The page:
- TextTed Stansfield
This season, the sorceress of British design Dilara Findikoglu takes inspiration from the science of psychology – and introduces ‘Dilara couture’
Dilara Findikoglu’s shows aren’t like other London Fashion Week shows. Guests at the Turkish designer’s Autumn/Winter 2020 show on Saturday, hosted at the Gladstone Library at One Whitehall Place, were greeted with what appeared to be the remnants of a great feast: tables strewn with fruit, flickering blood-red candles, and red wine-soaked table linens. As the show itself began, models walked out, moving seductively between tables, posing against the library’s ornate columns and book-lined walls, and meeting the gazes of people sat around those tables – sometimes even stroking their faces.
This element of seduction is something we’ve come to expect from Findikoglu and her dark, often decadent shows; styled by Another Man’s fashion director Ellie Grace Cumming, her collections effuse a sense of sex and glamour in a way that few of her contemporaries do. This season, her signature corsets were paired with garments featuring slashes, slits, cutouts – rendered from sensual silks, velvets and sheer organzas. But despite the usual brand of strong femininity, there was something softer at play here, too – Findikoglu said she was showing her woman’s vulnerable side.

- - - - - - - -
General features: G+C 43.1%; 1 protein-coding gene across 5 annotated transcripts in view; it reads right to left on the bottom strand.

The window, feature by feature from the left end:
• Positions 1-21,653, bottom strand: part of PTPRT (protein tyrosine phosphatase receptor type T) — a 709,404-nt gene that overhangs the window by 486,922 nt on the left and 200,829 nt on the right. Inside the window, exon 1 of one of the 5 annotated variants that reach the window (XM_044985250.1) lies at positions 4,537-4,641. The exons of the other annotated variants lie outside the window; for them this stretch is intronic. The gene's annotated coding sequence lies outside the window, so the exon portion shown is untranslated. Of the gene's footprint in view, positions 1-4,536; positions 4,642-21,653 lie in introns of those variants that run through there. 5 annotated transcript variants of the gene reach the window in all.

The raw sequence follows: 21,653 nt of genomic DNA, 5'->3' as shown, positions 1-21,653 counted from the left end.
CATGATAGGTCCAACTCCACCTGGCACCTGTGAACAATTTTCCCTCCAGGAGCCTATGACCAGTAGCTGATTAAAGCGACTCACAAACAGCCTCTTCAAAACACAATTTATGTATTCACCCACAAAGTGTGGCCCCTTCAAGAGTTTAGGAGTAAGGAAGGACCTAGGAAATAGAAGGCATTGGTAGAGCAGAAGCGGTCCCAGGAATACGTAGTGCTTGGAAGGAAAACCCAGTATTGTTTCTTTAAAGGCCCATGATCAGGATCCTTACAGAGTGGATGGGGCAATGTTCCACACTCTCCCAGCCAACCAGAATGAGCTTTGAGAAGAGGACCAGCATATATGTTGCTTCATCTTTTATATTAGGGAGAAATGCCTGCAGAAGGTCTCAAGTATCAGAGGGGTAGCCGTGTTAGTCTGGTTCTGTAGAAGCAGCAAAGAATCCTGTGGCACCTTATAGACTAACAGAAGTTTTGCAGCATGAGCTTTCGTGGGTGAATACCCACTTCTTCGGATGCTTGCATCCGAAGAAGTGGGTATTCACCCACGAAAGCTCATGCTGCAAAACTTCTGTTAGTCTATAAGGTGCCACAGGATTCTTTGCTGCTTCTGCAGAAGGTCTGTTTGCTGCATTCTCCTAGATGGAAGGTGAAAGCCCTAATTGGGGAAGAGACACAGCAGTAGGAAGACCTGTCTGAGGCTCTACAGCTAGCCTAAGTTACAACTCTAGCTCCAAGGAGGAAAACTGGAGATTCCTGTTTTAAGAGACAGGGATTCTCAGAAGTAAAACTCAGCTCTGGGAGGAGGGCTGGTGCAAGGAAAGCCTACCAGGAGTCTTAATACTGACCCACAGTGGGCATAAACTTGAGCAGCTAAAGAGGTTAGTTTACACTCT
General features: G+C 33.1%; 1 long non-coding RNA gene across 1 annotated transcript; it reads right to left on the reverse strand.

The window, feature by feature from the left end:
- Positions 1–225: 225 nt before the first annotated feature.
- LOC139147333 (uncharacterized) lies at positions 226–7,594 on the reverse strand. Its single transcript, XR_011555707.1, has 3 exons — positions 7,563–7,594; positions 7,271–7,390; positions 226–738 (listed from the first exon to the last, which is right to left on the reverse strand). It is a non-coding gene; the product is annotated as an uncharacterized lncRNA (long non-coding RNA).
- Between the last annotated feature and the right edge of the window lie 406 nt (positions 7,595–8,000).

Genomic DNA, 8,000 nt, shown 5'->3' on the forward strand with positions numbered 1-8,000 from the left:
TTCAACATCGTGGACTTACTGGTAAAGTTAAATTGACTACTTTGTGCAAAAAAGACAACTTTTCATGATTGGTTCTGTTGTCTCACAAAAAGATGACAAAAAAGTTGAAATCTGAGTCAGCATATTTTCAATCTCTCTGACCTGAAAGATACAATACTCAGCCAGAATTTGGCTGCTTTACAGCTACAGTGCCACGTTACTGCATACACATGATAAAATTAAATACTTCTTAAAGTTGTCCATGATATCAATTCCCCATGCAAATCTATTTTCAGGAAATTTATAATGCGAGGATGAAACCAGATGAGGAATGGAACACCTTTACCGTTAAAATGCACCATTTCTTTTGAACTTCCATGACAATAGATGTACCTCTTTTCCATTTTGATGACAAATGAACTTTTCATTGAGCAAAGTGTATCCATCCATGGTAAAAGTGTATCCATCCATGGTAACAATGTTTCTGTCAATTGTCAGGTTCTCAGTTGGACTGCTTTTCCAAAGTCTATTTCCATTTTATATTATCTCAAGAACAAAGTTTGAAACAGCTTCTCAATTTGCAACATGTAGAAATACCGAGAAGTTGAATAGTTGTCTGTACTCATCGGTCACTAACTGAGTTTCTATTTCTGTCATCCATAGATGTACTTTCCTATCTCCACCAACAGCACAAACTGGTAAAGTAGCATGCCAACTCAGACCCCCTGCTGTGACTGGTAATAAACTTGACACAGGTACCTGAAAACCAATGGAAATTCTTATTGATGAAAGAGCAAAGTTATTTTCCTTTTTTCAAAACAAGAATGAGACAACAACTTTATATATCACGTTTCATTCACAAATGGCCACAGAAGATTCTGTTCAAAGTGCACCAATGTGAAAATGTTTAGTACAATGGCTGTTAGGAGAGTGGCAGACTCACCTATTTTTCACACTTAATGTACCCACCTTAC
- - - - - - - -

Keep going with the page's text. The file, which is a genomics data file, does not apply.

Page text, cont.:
The designer said she had been inspired by her mental health struggles – the ongoing war between the light and dark side of her brain and “the voices in her head” – and those faced by women artists throughout history. She split the show accordingly, into dark and light, naming the looks after different mental states – Self-Destruction, Anxiety, and Insecurity – and paying tribute to figures who have inspired her, such as the French sculptor and “woman genius” Camille Claudel, who was wrongly admitted to a mental asylum for 30 years and whose contribution to art has been overlooked.
There was a strong element of fantasy, too, which came via the introduction of Dilara couture: a richly embellished blood-red dress; a diaphanous black gown; a shimmering silver number adorned with sequins and flowers. It was a vision of utopic glamour in what can often seem a dull, grey world.